A print head 14 is also disposed to the straight portion of the first media transportation path P1 between the second transportation rollers 7 and discharge rollers 8. This print head 14 is used for printing an endorsement on the back of a check CK, and can also be used to print the front of the check CK.

A BOC (bottom of card) detector 25 and TOC (top of card) detector 26 for respectively detecting the trailing edge and leading edge of a card C are disposed to the second media transportation path P2. The BOC detector 25, which is located near the card insertion slot 20, detects a card C inserted from the card insertion slot 20, and senses the trailing edge of the card C by detecting when the card C has passed downstream from the BOF detector 9. The TOC detector 26 is located between the middle transportation rollers 16 and second image scanning sensor 12, and detects the leading edge of the card C. The length of the card C can thus be accurately measured as a result of the BOC detector 25 and TOC detector 26 detecting the trailing edge and leading edge of the card C. Processing a card C is controlled in the hybrid processing apparatus 1 according to this embodiment of the invention based on detection of the card C by the BOC detector 25 and TOC detector 26. More specifically, starting and stopping reading the card C by the first image scanning sensor 11 or second image scanning sensor 12 is controlled based on output from the BOC detector 25 and TOC detector 26. Note that one of the image scanning sensors 11 or 12 can be used as a detector for sensing the leading edge of the card C, in which case the TOC detector 26 can be omitted.

A MICR (magnetic ink character reader) 13 is disposed below the drive roller 17. This MICR 13 is a sensor for reading the magnetic ink characters MIC printed in magnetic ink in a specific area of a check CK as shown in FIG. 7. A pressure lever 30 disposed opposite the MICR 13 with the middle transportation path M therebetween presses the surface of the check CK to the MICR 13 for reading.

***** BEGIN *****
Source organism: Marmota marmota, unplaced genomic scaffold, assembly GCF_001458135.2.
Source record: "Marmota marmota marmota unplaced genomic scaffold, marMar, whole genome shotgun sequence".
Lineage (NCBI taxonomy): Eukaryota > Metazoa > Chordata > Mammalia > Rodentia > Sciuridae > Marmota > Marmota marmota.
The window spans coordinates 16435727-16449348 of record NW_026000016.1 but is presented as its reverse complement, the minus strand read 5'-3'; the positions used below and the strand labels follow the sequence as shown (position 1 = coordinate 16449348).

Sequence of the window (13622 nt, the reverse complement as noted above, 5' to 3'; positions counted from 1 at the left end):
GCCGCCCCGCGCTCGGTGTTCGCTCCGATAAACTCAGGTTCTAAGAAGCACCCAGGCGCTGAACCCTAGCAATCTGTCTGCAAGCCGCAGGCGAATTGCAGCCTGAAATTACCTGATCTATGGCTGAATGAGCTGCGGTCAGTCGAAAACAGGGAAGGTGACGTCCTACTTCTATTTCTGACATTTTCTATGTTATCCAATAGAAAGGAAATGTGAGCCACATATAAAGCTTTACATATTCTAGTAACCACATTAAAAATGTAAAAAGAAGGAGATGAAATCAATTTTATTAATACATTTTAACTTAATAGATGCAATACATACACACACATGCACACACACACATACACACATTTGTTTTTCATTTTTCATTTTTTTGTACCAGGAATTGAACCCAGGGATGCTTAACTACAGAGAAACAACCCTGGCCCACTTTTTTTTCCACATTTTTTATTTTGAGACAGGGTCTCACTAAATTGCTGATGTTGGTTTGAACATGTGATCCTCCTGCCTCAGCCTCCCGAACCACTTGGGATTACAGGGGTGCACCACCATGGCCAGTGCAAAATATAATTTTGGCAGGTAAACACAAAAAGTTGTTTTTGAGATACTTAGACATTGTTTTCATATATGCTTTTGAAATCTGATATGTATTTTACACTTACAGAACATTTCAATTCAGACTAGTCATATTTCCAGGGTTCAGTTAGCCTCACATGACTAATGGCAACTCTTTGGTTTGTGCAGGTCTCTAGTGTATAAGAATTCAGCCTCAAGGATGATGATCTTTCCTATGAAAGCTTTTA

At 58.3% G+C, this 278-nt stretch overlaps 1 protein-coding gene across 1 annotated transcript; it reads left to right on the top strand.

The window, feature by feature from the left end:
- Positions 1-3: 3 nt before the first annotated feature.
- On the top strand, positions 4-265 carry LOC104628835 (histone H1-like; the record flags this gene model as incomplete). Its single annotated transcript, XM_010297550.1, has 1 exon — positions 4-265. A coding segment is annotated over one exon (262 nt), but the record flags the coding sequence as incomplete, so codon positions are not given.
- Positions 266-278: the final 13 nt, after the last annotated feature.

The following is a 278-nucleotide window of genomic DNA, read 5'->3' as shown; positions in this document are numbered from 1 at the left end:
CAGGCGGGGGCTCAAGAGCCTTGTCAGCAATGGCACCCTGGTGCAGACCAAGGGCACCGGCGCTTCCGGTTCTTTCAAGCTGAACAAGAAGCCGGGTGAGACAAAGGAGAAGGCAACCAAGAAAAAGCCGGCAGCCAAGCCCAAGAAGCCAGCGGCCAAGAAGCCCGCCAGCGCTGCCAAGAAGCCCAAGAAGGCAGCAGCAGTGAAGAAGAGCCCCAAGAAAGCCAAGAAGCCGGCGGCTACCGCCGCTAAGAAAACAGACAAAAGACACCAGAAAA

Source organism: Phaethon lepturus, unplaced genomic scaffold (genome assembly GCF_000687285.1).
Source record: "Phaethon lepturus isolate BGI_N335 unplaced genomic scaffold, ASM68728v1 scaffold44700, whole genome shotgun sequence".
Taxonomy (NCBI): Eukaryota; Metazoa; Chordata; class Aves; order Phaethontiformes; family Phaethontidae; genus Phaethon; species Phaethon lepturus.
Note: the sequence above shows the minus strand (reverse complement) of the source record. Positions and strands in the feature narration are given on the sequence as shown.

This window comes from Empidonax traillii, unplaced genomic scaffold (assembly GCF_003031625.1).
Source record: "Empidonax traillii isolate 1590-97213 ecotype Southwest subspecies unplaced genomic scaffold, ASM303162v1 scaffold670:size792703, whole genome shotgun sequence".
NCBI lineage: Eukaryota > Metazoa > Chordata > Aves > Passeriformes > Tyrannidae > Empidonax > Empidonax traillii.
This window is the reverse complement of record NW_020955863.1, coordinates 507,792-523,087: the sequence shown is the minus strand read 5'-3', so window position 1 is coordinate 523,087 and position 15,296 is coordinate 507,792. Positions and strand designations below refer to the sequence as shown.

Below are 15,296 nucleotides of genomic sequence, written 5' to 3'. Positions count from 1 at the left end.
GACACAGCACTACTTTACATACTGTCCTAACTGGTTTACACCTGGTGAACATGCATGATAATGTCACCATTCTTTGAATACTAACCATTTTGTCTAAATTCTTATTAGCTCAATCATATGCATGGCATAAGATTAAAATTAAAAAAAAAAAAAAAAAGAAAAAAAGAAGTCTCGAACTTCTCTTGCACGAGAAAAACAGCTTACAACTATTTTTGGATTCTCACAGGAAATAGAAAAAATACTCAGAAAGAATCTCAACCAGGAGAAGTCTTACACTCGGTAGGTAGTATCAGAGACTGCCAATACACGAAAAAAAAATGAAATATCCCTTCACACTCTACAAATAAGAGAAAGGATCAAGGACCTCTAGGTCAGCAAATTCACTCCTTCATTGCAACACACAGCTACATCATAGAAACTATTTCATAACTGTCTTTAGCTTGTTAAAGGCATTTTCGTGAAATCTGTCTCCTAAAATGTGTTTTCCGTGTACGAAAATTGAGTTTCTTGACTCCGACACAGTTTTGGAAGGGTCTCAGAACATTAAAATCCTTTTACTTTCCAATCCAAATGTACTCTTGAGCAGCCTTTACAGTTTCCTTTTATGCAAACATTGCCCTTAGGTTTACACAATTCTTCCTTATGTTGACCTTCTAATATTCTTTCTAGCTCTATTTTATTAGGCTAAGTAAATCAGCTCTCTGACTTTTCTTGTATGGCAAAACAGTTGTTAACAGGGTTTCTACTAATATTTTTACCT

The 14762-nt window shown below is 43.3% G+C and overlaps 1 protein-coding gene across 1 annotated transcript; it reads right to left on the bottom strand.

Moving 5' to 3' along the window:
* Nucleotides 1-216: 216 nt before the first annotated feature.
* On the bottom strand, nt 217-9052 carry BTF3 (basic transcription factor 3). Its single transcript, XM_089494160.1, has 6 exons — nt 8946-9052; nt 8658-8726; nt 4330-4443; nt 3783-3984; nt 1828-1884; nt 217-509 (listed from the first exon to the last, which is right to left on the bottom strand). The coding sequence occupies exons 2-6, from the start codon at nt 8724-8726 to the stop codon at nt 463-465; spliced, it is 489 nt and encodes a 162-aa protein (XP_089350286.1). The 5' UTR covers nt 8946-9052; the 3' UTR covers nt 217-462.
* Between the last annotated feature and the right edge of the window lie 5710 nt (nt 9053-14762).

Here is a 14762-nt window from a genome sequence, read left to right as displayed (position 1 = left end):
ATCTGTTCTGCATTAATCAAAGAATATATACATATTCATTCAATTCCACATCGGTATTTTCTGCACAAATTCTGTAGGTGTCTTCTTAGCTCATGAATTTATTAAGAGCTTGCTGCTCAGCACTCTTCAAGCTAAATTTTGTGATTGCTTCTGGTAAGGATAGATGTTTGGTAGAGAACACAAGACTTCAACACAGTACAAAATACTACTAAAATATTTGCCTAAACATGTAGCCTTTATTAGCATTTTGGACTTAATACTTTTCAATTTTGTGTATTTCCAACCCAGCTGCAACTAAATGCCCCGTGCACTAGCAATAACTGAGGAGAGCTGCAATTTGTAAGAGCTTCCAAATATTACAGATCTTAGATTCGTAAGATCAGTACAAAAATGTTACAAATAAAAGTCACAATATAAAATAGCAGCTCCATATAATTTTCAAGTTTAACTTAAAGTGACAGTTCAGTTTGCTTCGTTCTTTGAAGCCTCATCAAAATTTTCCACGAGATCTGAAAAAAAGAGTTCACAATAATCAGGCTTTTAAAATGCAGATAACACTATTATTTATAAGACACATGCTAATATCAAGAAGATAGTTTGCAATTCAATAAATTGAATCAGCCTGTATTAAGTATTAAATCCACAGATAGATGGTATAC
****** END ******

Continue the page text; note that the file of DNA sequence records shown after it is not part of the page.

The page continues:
The structure of the paper thickness detection mechanism is described next. FIG. 6 is a schematic diagram showing the paper thickness detection mechanism 50 according to this embodiment of the invention.

As shown in FIG. 6 the pressure lever 30 has a long main arm 31 that pivots in a plane perpendicular to the check transportation surface of the middle transportation path M on a pin 32 at one end portion of the main arm 31. A pressure boss 33 is formed integrally to the main arm 31 projecting toward the middle transportation path side. The force of a pressure spring not shown urges the pressure boss 33 toward the MICR 13, and the contact surface 33a of the pressure boss 33 contacts the surface 13a of the MICR 13 when a check CK is not intervening.

The contact surface 33a of the pressure lever 30 is a rigid body that is not displaced or deformed by pressure on the pressure boss 33 in this embodiment of the invention. When the contact surface 33a of the pressure boss 33 contacts the MICR 13, the long axis of the main arm 31 of the pressure lever 30 is fixed substantially parallel to the middle transportation path M through which the check CK is conveyed.